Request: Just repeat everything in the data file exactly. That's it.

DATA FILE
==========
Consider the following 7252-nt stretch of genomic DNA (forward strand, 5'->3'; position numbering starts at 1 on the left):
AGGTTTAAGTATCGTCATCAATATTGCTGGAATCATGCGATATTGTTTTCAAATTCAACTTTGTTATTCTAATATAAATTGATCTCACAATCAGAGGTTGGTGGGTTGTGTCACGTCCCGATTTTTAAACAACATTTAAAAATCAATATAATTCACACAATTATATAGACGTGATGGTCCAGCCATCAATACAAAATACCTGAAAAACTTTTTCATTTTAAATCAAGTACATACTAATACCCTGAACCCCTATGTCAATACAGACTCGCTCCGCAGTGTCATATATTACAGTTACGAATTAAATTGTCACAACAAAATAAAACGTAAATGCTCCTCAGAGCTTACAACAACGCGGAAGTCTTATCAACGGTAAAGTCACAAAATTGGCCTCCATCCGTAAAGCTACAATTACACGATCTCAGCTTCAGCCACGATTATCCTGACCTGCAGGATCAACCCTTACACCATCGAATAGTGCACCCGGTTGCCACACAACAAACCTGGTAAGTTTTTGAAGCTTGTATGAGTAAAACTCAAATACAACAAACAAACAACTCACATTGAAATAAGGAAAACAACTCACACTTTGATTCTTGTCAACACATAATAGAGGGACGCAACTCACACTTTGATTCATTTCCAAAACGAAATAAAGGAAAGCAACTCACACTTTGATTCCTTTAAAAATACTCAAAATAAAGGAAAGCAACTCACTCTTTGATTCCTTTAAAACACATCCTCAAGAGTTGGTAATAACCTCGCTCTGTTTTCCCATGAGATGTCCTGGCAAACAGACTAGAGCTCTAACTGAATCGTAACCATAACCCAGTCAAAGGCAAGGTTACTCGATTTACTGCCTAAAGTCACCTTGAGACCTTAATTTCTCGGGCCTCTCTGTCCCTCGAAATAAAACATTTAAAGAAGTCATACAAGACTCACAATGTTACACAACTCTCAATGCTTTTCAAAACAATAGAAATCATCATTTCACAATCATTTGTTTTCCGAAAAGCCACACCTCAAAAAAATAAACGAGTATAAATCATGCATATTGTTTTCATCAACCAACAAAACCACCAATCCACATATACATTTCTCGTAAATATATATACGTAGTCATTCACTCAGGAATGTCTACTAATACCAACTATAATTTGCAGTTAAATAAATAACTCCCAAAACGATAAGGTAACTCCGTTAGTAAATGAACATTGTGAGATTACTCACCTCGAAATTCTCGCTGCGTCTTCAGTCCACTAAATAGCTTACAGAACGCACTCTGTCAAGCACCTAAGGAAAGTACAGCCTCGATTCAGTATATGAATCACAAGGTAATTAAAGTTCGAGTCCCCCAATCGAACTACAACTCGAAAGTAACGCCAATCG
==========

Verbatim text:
Consider the following 7252-nt stretch of genomic DNA (forward strand, 5'->3'; position numbering starts at 1 on the left):
AGGTTTAAGTATCGTCATCAATATTGCTGGAATCATGCGATATTGTTTTCAAATTCAACTTTGTTATTCTAATATAAATTGATCTCACAATCAGAGGTTGGTGGGTTGTGTCACGTCCCGATTTTTAAACAACATTTAAAAATCAATATAATTCACACAATTATATAGACGTGATGGTCCAGCCATCAATACAAAATACCTGAAAAACTTTTTCATTTTAAATCAAGTACATACTAATACCCTGAACCCCTATGTCAATACAGACTCGCTCCGCAGTGTCATATATTACAGTTACGAATTAAATTGTCACAACAAAATAAAACGTAAATGCTCCTCAGAGCTTACAACAACGCGGAAGTCTTATCAACGGTAAAGTCACAAAATTGGCCTCCATCCGTAAAGCTACAATTACACGATCTCAGCTTCAGCCACGATTATCCTGACCTGCAGGATCAACCCTTACACCATCGAATAGTGCACCCGGTTGCCACACAACAAACCTGGTAAGTTTTTGAAGCTTGTATGAGTAAAACTCAAATACAACAAACAAACAACTCACATTGAAATAAGGAAAACAACTCACACTTTGATTCTTGTCAACACATAATAGAGGGACGCAACTCACACTTTGATTCATTTCCAAAACGAAATAAAGGAAAGCAACTCACACTTTGATTCCTTTAAAAATACTCAAAATAAAGGAAAGCAACTCACTCTTTGATTCCTTTAAAACACATCCTCAAGAGTTGGTAATAACCTCGCTCTGTTTTCCCATGAGATGTCCTGGCAAACAGACTAGAGCTCTAACTGAATCGTAACCATAACCCAGTCAAAGGCAAGGTTACTCGATTTACTGCCTAAAGTCACCTTGAGACCTTAATTTCTCGGGCCTCTCTGTCCCTCGAAATAAAACATTTAAAGAAGTCATACAAGACTCACAATGTTACACAACTCTCAATGCTTTTCAAAACAATAGAAATCATCATTTCACAATCATTTGTTTTCCGAAAAGCCACACCTCAAAAAAATAAACGAGTATAAATCATGCATATTGTTTTCATCAACCAACAAAACCACCAATCCACATATACATTTCTCGTAAATATATATACGTAGTCATTCACTCAGGAATGTCTACTAATACCAACTATAATTTGCAGTTAAATAAATAACTCCCAAAACGATAAGGTAACTCCGTTAGTAAATGAACATTGTGAGATTACTCACCTCGAAATTCTCGCTGCGTCTTCAGTCCACTAAATAGCTTACAGAACGCACTCTGTCAAGCACCTAAGGAAAGTACAGCCTCGATTCAGTATATGAATCACAAGGTAATTAAAGTTCGAGTCCCCCAATCGAACTACAACTCGAAAGTAACGCCAATCG